Community Advisory Boards (CABs) are a critical component of the CHRU’s community engagement strategy and represent an important link between local communities and the Clinical Research Sites (CRS).
Effective community engagement structures have been able to support recruitment and adherence of participants in clinical trials. CHRU has fostered close working relationship with communities in the areas surrounding its CRSs.
Trained community members are also part of the CABs.
The successful, efficient and ethical implementation of clinical trials requires strong community engagement. Voluntary informed consent is the cornerstone of health research ethics. CHRU ensures that all the ethical and legal requirements for voluntary informed consent for clinical research participation are fulfilled. CHRU also adheres to the South African Guidelines for Good Practice in the Conduct of Clinical Trials with Human Participants in South Africa.
As well as working according to the highest standards of Good Clinical Practice (GCP), CHRU complies with the requirements of other relevant regulations such as those set out by South African Health Products Regulatory Authority (SAHPRA).
We have established an active CAB whose focus is to promote community engagement and educating community members about our clinical trials.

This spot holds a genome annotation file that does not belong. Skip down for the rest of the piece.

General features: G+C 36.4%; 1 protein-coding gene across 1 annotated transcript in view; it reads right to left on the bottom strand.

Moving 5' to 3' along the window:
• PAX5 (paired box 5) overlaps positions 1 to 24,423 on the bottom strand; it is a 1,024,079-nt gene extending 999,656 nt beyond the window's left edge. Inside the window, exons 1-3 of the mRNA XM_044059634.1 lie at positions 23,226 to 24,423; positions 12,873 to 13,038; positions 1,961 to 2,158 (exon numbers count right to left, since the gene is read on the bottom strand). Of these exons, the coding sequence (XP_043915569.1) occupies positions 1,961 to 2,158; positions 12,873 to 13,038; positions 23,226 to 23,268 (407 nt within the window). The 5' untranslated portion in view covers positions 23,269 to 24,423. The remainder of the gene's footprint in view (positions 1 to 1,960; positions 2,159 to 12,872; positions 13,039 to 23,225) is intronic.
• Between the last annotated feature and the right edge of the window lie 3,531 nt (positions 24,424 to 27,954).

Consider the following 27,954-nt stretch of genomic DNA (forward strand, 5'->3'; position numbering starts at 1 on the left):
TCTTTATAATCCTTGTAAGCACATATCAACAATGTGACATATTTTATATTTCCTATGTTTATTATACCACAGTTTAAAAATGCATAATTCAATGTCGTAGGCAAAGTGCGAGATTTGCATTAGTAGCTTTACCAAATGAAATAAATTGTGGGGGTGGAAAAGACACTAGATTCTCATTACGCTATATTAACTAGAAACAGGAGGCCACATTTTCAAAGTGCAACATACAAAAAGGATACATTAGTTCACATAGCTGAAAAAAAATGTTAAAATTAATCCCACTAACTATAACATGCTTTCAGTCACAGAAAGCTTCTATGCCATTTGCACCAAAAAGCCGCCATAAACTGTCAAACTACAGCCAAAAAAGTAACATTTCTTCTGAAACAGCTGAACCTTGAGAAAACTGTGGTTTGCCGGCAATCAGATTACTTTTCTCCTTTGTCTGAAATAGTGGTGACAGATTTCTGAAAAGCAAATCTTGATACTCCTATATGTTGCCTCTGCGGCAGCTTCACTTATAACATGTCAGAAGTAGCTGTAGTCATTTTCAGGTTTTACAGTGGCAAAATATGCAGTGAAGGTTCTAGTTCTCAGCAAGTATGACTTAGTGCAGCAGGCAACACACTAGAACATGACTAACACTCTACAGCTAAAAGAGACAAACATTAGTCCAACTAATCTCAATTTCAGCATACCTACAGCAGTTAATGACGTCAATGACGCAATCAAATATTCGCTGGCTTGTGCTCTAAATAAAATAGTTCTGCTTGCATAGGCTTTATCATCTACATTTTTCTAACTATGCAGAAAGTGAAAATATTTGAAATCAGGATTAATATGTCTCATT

The CAB provides health education to communities, with a particular focus on the diseases that CHRU’s clinical trials focus on. These include HIV/AIDS, prevalent cancers like breast, skin and cervical cancer and TB.
The CAB facilitates contributions from communities to the research process. As an advisory structure, it ensures seamless communication between researchers and communities. This improves public understanding of clinical trials as the science of trials is clearly explained.
The CAB is an independent body with a constitution that needs to be adhered to. It is independent of CHRU and acts as a watch dog to ensure that studies proceed properly and trial participants’ concerns are accommodated.
Members of the CAB reflect a diverse mix of experiences, profiles and skills, and have cultural insight into the communities participating in the clinical trials. CAB members also provide leadership to some community members.
The CAB consists of:
- Independent doctors
- Social workers
- Trial participants
- Community based organisations (CBOs)
- Non-governmental organisations (NGOs)
- Faith-based organisations (FBOs)
- Traditional healers
- Focus groups – key populations such as sex workers, LGBTI advocates, HIV support groups, etc.
CAB members are volunteers who are trained on GCP. They advocate for participants, give feedback on cultural and religious sensitivities and raise community concerns. They also educate the community about CHRU’s clinical trials.
The CAB also follows the principles of the Belmont Report in terms of respect and justice for the participants.
CAB members advise the researchers on the feasibility and relevance of studies for their community and review trial protocols.
The CAB also help identify links to target groups for the recruitment of trial participants.
CAB meets every second month to review current and upcoming clinical trials.
A new Youth CAB has recently been established.